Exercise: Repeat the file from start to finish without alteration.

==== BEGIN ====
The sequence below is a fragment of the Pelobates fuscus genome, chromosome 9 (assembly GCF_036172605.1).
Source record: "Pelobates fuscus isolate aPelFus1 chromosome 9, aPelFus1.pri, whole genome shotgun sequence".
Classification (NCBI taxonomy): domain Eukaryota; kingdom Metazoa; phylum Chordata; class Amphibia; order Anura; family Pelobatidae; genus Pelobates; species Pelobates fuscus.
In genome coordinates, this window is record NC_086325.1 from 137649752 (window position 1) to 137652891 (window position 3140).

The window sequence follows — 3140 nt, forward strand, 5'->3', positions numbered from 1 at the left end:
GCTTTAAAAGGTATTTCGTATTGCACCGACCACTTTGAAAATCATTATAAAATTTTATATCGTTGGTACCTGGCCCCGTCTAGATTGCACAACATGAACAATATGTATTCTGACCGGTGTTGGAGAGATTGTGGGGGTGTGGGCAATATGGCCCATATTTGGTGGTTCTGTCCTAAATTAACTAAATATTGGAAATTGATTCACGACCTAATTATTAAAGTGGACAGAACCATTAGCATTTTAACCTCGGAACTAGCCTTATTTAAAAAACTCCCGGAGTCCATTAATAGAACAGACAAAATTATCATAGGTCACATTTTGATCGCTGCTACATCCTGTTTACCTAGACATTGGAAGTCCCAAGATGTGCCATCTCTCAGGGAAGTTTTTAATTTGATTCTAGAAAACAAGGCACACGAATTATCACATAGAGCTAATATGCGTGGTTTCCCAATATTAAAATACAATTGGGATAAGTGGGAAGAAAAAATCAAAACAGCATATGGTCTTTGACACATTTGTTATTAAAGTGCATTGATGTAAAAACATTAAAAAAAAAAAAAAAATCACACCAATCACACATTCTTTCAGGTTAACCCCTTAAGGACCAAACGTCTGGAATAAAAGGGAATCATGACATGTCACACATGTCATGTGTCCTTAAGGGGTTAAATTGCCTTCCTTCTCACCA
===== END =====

The sequence below is a fragment of the Pelobates fuscus genome, chromosome 9 (assembly GCF_036172605.1).
Source record: "Pelobates fuscus isolate aPelFus1 chromosome 9, aPelFus1.pri, whole genome shotgun sequence".
Classification (NCBI taxonomy): domain Eukaryota; kingdom Metazoa; phylum Chordata; class Amphibia; order Anura; family Pelobatidae; genus Pelobates; species Pelobates fuscus.
In genome coordinates, this window is record NC_086325.1 from 137649752 (window position 1) to 137652891 (window position 3140).

The window sequence follows — 3140 nt, forward strand, 5'->3', positions numbered from 1 at the left end:
GCTTTAAAAGGTATTTCGTATTGCACCGACCACTTTGAAAATCATTATAAAATTTTATATCGTTGGTACCTGGCCCCGTCTAGATTGCACAACATGAACAATATGTATTCTGACCGGTGTTGGAGAGATTGTGGGGGTGTGGGCAATATGGCCCATATTTGGTGGTTCTGTCCTAAATTAACTAAATATTGGAAATTGATTCACGACCTAATTATTAAAGTGGACAGAACCATTAGCATTTTAACCTCGGAACTAGCCTTATTTAAAAAACTCCCGGAGTCCATTAATAGAACAGACAAAATTATCATAGGTCACATTTTGATCGCTGCTACATCCTGTTTACCTAGACATTGGAAGTCCCAAGATGTGCCATCTCTCAGGGAAGTTTTTAATTTGATTCTAGAAAACAAGGCACACGAATTATCACATAGAGCTAATATGCGTGGTTTCCCAATATTAAAATACAATTGGGATAAGTGGGAAGAAAAAATCAAAACAGCATATGGTCTTTGACACATTTGTTATTAAAGTGCATTGATGTAAAAACATTAAAAAAAAAAAAAAAATCACACCAATCACACATTCTTTCAGGTTAACCCCTTAAGGACCAAACGTCTGGAATAAAAGGGAATCATGACATGTCACACATGTCATGTGTCCTTAAGGGGTTAAATTGCCTTCCTTCTCACCA